LYME Regis town councillors have agreed to reintroduce audio recording at their meetings in a bid to improve accuracy, transparency and behaviour.

Members of the council’s strategy and finance committee heard that video and audio recording of meetings stopped in 2016 due to the equipment not being fit for purpose and of poor quality, despite paying £6,493 in installation costs in 2013.

It was agreed that video recording was not needed, but many councillors were keen to bring back the audio recording.

Cllr Jeff Scowen said: “No one is in favour more than me for being in a video, but I honestly can’t see the point in filming.

“Audio recording is definitely a good idea, but let’s look at this more sensibly, it doesn’t need £6,000, which I think was the cost before, it is more like £600. It can be done very cheaply.

“Most other councils do it, perhaps we could ask a few that we know, and I am dead in favour of this, the sooner the better and certainly it will encourage members to behave more correctly.”

Cllr Brian Larcombe suggested it could be used to improve the accuracy of the minutes of the meeting by helping to fill in any gaps, as well as removing any doubts or refuted comments councillors may have made and agreed it could improve councillors’ behaviour.

He said: “If it helps improve the behaviour in this chamber, I am all for it because we have had throw away remarks from one or two councillors, which hasn’t helped us as a council, and if this makes people think twice before they speak, good on it.

“Let’s have this audio recording, let’s have it for the purposes of efficiency, accuracy and hopefully to improve behaviour.

“I can think of no reason why we shouldn’t invest a very modest sum to buy that equipment.”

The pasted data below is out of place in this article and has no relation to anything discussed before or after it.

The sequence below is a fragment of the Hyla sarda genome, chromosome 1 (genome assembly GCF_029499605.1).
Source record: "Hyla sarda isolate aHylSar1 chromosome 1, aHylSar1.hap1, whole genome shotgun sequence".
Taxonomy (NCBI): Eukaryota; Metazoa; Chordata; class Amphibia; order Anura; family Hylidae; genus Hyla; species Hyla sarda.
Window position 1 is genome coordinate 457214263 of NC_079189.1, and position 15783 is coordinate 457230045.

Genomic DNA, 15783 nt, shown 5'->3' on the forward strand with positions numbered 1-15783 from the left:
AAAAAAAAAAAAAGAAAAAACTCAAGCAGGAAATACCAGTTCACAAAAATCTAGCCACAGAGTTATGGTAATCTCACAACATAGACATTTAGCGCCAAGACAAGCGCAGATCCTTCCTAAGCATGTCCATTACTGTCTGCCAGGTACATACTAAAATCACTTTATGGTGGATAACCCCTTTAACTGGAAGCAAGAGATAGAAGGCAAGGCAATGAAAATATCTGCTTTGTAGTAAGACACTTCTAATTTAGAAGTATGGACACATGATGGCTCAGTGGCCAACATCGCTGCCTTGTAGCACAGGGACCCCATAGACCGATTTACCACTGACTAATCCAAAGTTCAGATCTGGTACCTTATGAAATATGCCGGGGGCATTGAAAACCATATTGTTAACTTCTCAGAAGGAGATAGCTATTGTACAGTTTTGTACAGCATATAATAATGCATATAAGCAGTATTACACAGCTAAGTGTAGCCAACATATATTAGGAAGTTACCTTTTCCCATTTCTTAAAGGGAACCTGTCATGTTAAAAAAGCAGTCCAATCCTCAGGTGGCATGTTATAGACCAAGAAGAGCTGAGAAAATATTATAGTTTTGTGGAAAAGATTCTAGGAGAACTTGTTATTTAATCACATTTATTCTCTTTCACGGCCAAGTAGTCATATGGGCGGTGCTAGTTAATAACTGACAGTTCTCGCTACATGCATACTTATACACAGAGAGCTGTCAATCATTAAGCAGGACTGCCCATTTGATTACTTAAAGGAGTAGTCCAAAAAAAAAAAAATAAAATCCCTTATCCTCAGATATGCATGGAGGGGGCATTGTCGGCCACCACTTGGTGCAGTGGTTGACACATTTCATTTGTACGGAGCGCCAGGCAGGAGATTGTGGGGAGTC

Cllr Michaels Ellis explained that previous demand for the recordings was very low and that Adrienne Mullins, administrative officer and minute taker for the town council, shouldn’t need to take more time out to listen to the recordings as the minutes should have everything in them.

She didn’t agree with recording the meetings to improve behaviour.

She said: “Our behaviour should be impeccable anyway, we should be respecting one another and the people that are sat there in the public forum, so recording or not, the behaviour should be the same.”

Cllr Steve Miller, chairman of the strategy and finance committee, was in favour of using the recordings to enable people to listen to a particular item in a meeting, but said that using it as a scrutiny item against properly taken minutes was not a reason to have it.

Cllr Larcombe added: “It is about efficiency in how you can do minutes, you can do minutes better if you have an audio you can listen to and actually get the sense of that meeting.

“It is not a verbatim thing, it’s about how decisions are arrived at and the sense of the meeting.

“There have been, in my view, a number of meetings where the record hasn’t shown enough of the way in which decisions were reached.

“We have had that discussion over the last two years, we have also had minutes recording the wrong people having put resolutions forward, some of them weren’t even at the meeting, or even on the committee, and these things sometimes have been refuted.

“There has to be a very cheap, a very simple and very efficient way of refuting things if need be.”

John Wright, town clerk, assured members that the way the minutes are taken will not change.

He said: “If people think we are going to replace the way we construct the minutes at the moment, in terms of he said, she said, there is absolutely no intention to do that, so what you see in front of you will broadly appear to be the same.

“There seems to be from members a view that their comments will be further recorded in the minutes, that won’t be the case.”

Cllr Sean Larcombe proposed that the council take advice on the costing for the audio and reinstate it after the costing had been agreed.

This was agreed, and the proposal was carried.